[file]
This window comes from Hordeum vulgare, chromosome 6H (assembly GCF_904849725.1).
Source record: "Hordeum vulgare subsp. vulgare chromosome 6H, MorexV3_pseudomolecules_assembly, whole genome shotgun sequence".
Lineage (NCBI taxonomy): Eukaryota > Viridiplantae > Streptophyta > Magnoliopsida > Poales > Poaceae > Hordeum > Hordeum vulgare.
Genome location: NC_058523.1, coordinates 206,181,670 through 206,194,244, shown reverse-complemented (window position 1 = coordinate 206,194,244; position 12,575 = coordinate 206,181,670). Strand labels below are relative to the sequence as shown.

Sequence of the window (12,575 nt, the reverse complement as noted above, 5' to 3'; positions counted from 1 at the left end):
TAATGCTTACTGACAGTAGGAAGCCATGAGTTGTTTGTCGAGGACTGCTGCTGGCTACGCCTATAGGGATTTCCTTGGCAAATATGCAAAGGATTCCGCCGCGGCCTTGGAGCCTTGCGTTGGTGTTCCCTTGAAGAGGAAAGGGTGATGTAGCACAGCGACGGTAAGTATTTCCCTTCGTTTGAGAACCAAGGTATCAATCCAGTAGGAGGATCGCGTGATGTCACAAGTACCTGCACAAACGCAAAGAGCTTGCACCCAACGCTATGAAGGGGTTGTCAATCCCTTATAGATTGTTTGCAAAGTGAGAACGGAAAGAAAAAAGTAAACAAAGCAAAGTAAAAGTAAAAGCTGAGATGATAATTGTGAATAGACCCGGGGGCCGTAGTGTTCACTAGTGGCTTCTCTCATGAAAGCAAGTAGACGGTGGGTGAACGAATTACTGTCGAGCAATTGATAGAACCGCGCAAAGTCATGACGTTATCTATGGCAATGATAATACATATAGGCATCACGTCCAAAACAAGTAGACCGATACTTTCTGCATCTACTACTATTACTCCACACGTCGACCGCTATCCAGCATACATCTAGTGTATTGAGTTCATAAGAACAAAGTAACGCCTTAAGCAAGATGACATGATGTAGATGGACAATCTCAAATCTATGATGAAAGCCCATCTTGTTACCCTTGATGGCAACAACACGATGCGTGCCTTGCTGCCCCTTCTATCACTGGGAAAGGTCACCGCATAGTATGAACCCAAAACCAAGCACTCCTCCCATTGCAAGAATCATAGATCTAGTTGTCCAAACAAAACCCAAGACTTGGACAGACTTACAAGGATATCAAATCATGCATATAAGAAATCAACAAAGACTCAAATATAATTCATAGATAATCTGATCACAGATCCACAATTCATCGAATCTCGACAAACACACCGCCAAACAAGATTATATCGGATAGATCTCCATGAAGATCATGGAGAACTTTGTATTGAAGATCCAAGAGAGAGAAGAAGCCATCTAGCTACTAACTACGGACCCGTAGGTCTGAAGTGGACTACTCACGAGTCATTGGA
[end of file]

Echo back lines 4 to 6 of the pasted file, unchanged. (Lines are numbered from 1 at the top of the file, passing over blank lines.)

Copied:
Genome location: NC_058523.1, coordinates 206,181,670 through 206,194,244, shown reverse-complemented (window position 1 = coordinate 206,194,244; position 12,575 = coordinate 206,181,670). Strand labels below are relative to the sequence as shown.

Sequence of the window (12,575 nt, the reverse complement as noted above, 5' to 3'; positions counted from 1 at the left end):
TAATGCTTACTGACAGTAGGAAGCCATGAGTTGTTTGTCGAGGACTGCTGCTGGCTACGCCTATAGGGATTTCCTTGGCAAATATGCAAAGGATTCCGCCGCGGCCTTGGAGCCTTGCGTTGGTGTTCCCTTGAAGAGGAAAGGGTGATGTAGCACAGCGACGGTAAGTATTTCCCTTCGTTTGAGAACCAAGGTATCAATCCAGTAGGAGGATCGCGTGATGTCACAAGTACCTGCACAAACGCAAAGAGCTTGCACCCAACGCTATGAAGGGGTTGTCAATCCCTTATAGATTGTTTGCAAAGTGAGAACGGAAAGAAAAAAGTAAACAAAGCAAAGTAAAAGTAAAAGCTGAGATGATAATTGTGAATAGACCCGGGGGCCGTAGTGTTCACTAGTGGCTTCTCTCATGAAAGCAAGTAGACGGTGGGTGAACGAATTACTGTCGAGCAATTGATAGAACCGCGCAAAGTCATGACGTTATCTATGGCAATGATAATACATATAGGCATCACGTCCAAAACAAGTAGACCGATACTTTCTGCATCTACTACTATTACTCCACACGTCGACCGCTATCCAGCATACATCTAGTGTATTGAGTTCATAAGAACAAAGTAACGCCTTAAGCAAGATGACATGATGTAGATGGACAATCTCAAATCTATGATGAAAGCCCATCTTGTTACCCTTGATGGCAACAACACGATGCGTGCCTTGCTGCCCCTTCTATCACTGGGAAAGGTCACCGCATAGTATGAACCCAAAACCAAGCACTCCTCCCATTGCAAGAATCATAGATCTAGTTGTCCAAACAAAACCCAAGACTTGGACAGACTTACAAGGATATCAAATCATGCATATAAGAAATCAACAAAGACTCAAATATAATTCATAGATAATCTGATCACAGATCCACAATTCATCGAATCTCGACAAACACACCGCCAAACAAGATTATATCGGATAGATCTCCATGAAGATCATGGAGAACTTTGTATTGAAGATCCAAGAGAGAGAAGAAGCCATCTAGCTACTAACTACGGACCCGTAGGTCTGAAGTGGACTACTCACGAGTCATTGGA